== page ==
List Poem Center: Students can begin to write poetry with the next two centers and therefore these will need much more modeling than the previous centers. The students choose an object in the room. You may want to leave a few objects at a table for them to choose from at first. The object is the title. The poem is a simple list of words (adjectives, adverbs, nouns, and verbs all allowed) that describe or evoke the object.
Window Box Center: In this center I place a big box on one of my windows with electrical tape (it comes right off). The students look out the window and find one specific thing to look at. The object each child chooses is the title of his or her poem. They then write a poem about that object. They can write a list poem or just try their own style.
Step 4: After about three days, I introduce the poetry notebook. This is a place for them to collect their favorite poems. They can glue poems from centers, or copy them into their notebook by hand. Be sure to inform them to always include the poet's name. This is also a place you may want them to write the poems they write in centers or later when they are exclusively writing.
Step 5: After a couple weeks of immersion, I feel the students have dissected and ingested what poetry is. They know it doesn't always rhyme; it doesn't have to take a specific shape; it doesn't always sound a certain way; it is whatever the poet wants it to be. Therefore, when they begin to write their own poems, I don't teach them specific styles or shapes to poems. I let them write whatever they want. I feel this is more developmentally appropriate for second graders.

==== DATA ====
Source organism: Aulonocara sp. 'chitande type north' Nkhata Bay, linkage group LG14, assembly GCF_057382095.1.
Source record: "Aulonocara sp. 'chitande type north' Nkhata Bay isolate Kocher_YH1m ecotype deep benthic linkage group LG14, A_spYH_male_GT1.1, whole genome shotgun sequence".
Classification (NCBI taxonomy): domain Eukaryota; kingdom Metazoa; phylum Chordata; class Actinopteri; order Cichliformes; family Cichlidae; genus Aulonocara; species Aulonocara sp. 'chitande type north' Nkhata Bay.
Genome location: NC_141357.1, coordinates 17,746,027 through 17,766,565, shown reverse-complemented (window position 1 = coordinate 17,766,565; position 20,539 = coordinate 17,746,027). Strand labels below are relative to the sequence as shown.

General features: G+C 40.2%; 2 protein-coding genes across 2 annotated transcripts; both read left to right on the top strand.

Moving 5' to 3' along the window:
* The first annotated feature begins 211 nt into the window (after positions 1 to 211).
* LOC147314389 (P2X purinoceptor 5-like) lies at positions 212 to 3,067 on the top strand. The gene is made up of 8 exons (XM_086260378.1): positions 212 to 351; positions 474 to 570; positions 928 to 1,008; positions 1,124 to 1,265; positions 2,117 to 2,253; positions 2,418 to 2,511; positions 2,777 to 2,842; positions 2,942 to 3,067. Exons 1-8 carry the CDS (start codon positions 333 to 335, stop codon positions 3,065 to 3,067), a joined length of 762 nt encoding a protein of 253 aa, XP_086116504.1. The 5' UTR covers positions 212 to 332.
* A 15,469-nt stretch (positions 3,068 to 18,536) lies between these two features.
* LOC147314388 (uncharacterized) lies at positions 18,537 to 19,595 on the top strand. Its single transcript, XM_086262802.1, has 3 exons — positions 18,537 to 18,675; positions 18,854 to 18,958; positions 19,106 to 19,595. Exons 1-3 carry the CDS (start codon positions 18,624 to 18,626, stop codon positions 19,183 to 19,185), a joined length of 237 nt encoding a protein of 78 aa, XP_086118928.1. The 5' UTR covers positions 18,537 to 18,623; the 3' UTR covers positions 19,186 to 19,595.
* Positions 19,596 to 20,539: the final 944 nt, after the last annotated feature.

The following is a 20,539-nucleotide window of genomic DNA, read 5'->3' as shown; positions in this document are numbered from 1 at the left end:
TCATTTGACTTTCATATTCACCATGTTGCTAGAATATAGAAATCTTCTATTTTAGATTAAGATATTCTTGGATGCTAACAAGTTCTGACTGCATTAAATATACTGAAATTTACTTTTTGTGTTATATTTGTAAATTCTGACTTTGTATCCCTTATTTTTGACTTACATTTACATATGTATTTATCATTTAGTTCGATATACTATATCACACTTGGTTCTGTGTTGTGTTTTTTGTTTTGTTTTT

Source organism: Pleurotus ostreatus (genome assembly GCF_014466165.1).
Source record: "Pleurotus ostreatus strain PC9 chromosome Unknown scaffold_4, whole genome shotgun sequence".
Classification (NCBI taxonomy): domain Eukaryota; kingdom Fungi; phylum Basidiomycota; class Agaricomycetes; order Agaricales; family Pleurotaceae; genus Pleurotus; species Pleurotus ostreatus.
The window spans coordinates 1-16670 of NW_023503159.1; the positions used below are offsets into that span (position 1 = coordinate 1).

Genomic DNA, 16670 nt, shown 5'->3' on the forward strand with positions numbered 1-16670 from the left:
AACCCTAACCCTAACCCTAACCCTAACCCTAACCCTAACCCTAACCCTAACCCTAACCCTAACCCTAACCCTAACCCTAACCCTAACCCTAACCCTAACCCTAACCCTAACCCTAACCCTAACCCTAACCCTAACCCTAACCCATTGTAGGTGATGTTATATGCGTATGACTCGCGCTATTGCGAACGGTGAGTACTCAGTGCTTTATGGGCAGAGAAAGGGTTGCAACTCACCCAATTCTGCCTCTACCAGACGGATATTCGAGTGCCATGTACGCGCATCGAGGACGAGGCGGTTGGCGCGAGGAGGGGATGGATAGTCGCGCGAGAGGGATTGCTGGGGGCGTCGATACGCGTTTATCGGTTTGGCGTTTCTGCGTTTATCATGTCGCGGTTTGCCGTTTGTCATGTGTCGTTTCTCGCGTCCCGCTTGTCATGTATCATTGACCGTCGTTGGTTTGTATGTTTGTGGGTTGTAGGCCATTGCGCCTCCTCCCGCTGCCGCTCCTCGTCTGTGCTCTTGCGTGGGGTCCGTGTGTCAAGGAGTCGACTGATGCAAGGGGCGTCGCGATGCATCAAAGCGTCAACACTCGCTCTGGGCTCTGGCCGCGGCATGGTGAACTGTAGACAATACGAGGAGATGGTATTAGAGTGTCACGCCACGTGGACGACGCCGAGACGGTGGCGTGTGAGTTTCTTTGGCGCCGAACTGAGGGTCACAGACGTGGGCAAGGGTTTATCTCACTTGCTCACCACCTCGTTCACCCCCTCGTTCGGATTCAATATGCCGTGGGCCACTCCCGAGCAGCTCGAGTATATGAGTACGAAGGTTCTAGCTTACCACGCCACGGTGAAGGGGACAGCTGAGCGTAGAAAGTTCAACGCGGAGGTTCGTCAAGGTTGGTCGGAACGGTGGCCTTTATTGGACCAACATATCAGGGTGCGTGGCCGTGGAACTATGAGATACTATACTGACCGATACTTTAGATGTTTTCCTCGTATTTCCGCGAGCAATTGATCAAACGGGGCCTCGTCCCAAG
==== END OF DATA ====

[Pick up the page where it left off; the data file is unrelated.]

Whenever I start a new writing unit, I ask the students to bring in books of the genre from home. The students can collect poetry books from home and add them to the class library. Also, as the students finish the whole writing unit, they may make their own anthologies of three or four poems they wrote. This is a great gift for Mother's Day, or just to bring home.
- Completion of Poetry Centers
- Adding poems and trying poetry in their notebooks
- What went well?
- What didn't?
- Did the activities help them grow as learners?
- Did your discussions on poetry grow throughout the unit?
- Were the centers managed well, or would you make some changes?
- Do you need to make a note to gather more or fewer poetry books for your classroom?
Ask and monitor for understanding during group discussions. Monitor the ability of each child as the students work on the poetry centers. In general, my assessments for poetry are very open. This unit is about exploring and trying new things, not necessarily about mastering a concept.